In Memory

Clive Shenton

Clive Shenton was an affable and quietly humourous schoolmate.  At school he was active in the dramatic society and the debating society, and he also maintained a lively interest in national poltics. From his earliest days at DHS he expressed a determination to attend Sandhurst Military Academy in England. Despite the odds, Clive went on to achieve this remarkable schoolboy ambition. After getting his commission from Sandhurst he served as an officer in the Black Watch, where he became Commanding Officer of his company, and then in the Parachute Regiment, where he was again company Commanding Officer. One of his fellow officers reports that Clive was "one of the most amusing men I ever met".  During his time in the army Clive represented some soldiers in military courts, and discovered that he possessed a considerable legal talent. He decided to change careers, and after studying law at the University of Edinburgh he was admitted to the Scottish bar in 1975.  For a while Clive lived in London, where he was admitted to the English bar and practiced at the Middle Temple, but he preferred Scottish life and returned to Edinburgh. There he practiced law with such success that he rapidly took silk as a Queens Counsel in 1990. He also entered politics and became chairman of the Edinburgh Conservative Association. In 1983 and 1987 he was the Conservative Party candidate for Dunfermline East -- losing the seat both times to the future Prime Minister Gordon Brown. In 1998 he was appointed a "Sheriff" (which in Scotland is judge who hears a wide range of  civil and criminal cases).  To the great shock of those who knew him, Clive took his own life in Edinburgh on 29 August 1994, at the age of 47.  He was survived by his parents and sister.

(Contributed by Ian Robertson)


In his schooldays Clive was a keen yachtsman, sailing his dinghy "Alcasta" out of the Point Yacht Club (it was probably one of those infamous snub-nosed Cadet class dinghies that the junior club members used to sail!).  One day he and I were sailing in the vicinity of the sugar terminal end of Maydon Channel when a southwesterly buster hit us, and soon we were baling as the wind waves splashed into the cockpit.  Then we discovered that Clive had forgotten to put the bungs in, and that the forward compartment was filling with water.  We realised that we were sinking, and jumped out, clinging to the hull and hoping that the Harbour Police would rescue us.  Eventually they did, and we were ignominiously towed back to the PYC.  The following Monday, in class, Clive presented me with the "Alcasta Cross" - a medal he had fashioned out of a coin covered with silver paper and a piece of red ribbon, modeled on the George Cross.  He announced that the award was being made to me for "bravery at sea."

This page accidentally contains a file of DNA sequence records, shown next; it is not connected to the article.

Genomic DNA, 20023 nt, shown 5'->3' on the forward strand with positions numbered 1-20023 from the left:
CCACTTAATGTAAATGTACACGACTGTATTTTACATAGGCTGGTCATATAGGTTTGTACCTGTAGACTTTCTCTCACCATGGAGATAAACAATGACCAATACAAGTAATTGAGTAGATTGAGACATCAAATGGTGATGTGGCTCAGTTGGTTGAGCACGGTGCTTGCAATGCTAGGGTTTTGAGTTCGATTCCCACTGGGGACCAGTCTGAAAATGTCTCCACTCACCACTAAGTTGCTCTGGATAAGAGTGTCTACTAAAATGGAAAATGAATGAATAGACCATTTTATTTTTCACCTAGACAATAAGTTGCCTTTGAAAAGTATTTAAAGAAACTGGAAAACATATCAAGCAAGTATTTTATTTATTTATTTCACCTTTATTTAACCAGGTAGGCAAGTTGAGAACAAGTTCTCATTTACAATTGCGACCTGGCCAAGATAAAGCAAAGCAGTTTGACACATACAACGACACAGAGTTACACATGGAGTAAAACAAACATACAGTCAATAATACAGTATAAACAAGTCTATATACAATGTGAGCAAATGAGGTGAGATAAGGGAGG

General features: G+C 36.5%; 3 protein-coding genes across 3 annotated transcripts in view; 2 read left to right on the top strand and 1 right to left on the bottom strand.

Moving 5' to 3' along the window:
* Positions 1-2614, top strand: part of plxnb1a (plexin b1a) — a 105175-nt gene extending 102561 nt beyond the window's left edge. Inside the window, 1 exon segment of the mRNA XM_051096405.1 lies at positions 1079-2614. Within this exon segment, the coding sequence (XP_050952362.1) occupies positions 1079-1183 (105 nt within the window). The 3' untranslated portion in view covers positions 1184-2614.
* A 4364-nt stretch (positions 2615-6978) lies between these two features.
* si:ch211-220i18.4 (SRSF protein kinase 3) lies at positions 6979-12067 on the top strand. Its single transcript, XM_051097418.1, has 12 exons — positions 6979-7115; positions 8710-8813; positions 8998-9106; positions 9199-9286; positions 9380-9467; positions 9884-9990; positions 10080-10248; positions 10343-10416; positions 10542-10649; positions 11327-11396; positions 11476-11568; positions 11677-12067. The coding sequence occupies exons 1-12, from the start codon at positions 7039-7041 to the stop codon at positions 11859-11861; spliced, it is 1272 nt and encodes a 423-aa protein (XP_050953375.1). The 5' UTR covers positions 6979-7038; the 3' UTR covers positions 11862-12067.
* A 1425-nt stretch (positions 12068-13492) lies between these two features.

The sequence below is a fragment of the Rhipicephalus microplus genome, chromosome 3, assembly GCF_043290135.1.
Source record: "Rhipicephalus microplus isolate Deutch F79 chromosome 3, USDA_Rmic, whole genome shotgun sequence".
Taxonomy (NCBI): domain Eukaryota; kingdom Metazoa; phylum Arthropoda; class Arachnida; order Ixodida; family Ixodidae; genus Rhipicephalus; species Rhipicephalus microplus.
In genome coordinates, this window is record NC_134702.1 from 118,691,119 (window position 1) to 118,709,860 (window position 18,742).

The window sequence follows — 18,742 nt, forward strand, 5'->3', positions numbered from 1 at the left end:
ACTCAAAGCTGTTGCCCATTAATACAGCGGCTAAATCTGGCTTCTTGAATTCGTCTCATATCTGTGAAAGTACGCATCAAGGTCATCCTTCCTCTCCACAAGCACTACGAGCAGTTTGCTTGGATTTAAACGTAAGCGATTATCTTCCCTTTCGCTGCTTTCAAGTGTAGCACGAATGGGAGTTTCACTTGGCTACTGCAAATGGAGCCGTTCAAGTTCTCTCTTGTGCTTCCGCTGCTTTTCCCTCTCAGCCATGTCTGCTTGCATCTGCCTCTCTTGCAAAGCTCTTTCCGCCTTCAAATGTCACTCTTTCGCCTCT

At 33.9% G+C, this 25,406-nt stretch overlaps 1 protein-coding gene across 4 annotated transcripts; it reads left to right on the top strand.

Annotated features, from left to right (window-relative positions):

I still have the medal!

(Contributed by Stuart Clark)


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06/26/12 03:13 AM #1    

Arthur Godbeer

I was introduced to sailing by Clive when he and I were classmates at Prep.  (I later started sailing mostly dinghies and to some extent keelboats at UNDYC and RNYC.)  I can remember sailing with Clive to the beach at Salisbury Island (yes, the beach!) and buying a cooldrink at the kiosk before sailing back to PYC.,

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